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Sunday , May 28 2017
old mattresses

So you’re thinking about upgrading your mattresses…

Why can’t mattresses just last forever? There are few bigger nuisances than cramming a king-size bed through a normal-size bedroom door. Except perhaps listening to someone groan about how badly they slept over the weekend. Sorry John, nobody cares. Unless you’re an accommodation manager, in which case it’s your job to care.

At least about how well your guests are sleeping under your roof. When was the last time you inquired about your own mattresses? It might be worth asking a few honest visitors how comfy your mattresses are, or whether their backs have been playing up since they arrived. Particularly if you have older customers frequenting your rooms. It might be a dull affair listening to someone ponder aloud about the pitfalls of trying to get comfortable on a lumpy mattress with an ailing spine, but it could be the most productive few minutes of your day if you prevent that person from venting their frustrations in an online review.

As it turns out, mattresses are rather key to spinal health and posture. AMG spoke with Dr David Johnson, a neurosurgeon, spinal surgeon, functional movement and Olympic weightlifting trainer specialising in the treatment of low back pain at City To Coast Neurosurgery, The Queensland Back Pain Centre and Functional Movement Training Centre in Brisbane.

He stressed the enormity of the issue: “Spinal pain, in particular low back pain, is one of the most frequent medical complaints in our society. While awake, most people appreciate that healthy posture and movement is critical to preventing musculoskeletal de-conditioning and pain. A lot of people feel that simply because they are older, it is normal to feel pain. This is absolutely not the case. That’s equivalent to saying that as you age, your skin will hurt because you have wrinkles. Of course, the spine will age too but the experience of pain only occurs when the integrity of the spine, be it of any age, becomes inflamed.  The process of inflammation in the spinal structures occurs due to poor positions.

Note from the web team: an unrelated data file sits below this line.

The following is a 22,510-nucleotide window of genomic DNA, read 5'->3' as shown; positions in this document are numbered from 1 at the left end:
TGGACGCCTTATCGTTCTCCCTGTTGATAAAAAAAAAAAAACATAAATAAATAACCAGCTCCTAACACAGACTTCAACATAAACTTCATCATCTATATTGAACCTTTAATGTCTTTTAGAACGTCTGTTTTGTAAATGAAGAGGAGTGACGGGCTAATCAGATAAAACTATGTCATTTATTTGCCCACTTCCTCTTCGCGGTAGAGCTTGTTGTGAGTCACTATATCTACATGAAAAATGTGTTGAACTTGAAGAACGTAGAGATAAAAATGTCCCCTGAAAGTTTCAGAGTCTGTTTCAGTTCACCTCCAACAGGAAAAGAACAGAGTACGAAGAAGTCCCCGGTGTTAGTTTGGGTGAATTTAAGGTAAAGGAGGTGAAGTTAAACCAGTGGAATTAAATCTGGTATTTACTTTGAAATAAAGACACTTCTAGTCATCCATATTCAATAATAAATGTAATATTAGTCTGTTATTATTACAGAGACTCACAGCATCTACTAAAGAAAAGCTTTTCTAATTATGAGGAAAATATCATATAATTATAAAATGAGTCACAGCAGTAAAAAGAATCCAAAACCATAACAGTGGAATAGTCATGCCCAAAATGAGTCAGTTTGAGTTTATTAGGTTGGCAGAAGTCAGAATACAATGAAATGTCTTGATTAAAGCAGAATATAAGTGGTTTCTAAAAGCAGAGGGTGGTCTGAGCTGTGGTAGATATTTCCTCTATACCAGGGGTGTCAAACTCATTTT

“One third of our 24-hour day is horizontal while in bed and therefore, for eight hours, we can either be inciting inflammation in our spine or preventing it.”

Dr Johnson told us what kind of mattresses are optimum for spinal support.

“A firm mattress is the key to supporting the spine because it maintains and supports a neutral posture without sagging into soft or pillow-top type mattresses.  Neutral for the spine is like neutral gear in your car, which means the system is under the least amount of stress.  Minimising stress means reducing inflammation and preventing pain.”

Speaking of stress and pain, making refurb decisions can be a big deal. Especially for those who have to coordinate lots of different opinions and finances. With something like mattresses though, it’s a little more cut and dried because you can go straight to the horse’s mouth and find out from your guests whether upgrading is something you need to do.

Industry viewpoints: are managers finding comfort in commercial grade mattresses?

AMG asked Sleepyhead representative Damien Hegarty for his opinion on what managers (versus guests) want. He said: “Generally, hotel buyers are seeking the biggest mattress and base ensemble each room can comfortably accommodate. We know that hotel guests are seeking a luxurious experience and we work with our hotel partners to ensure we are providing the most comfortable mattresses.

“Quality and comfort are two trends that will never leave the industry. Hotels are looking for a high quality product that will provide their guests with an unforgettable sleep. Across the market, we are seeing more and more environmentally friendly approaches to products, and an increase in technology offerings. We are continually researching and developing the highest quality fabrics, comfort layer foams and spring systems.”

He also described the technical advantage of mattresses that prevent partner disturbance by using “individual, electronically heat-tempered springs that are totally independent of each other” rather than “connected to helical wires”.

Haven Distributing director Roger Harris shared his view with us as well, noting: “Our main market sector managers are looking for bunks, frames and mattresses, which provide ease of making by their housekeeping personnel. This includes using lighter weight (foam) mattresses on the upper level bunks, for example, to reduce the lifting weight when making upper level bunks, while at the same time offering the guest a high level of comfort, to ensure that their stay, however long, is memorable.”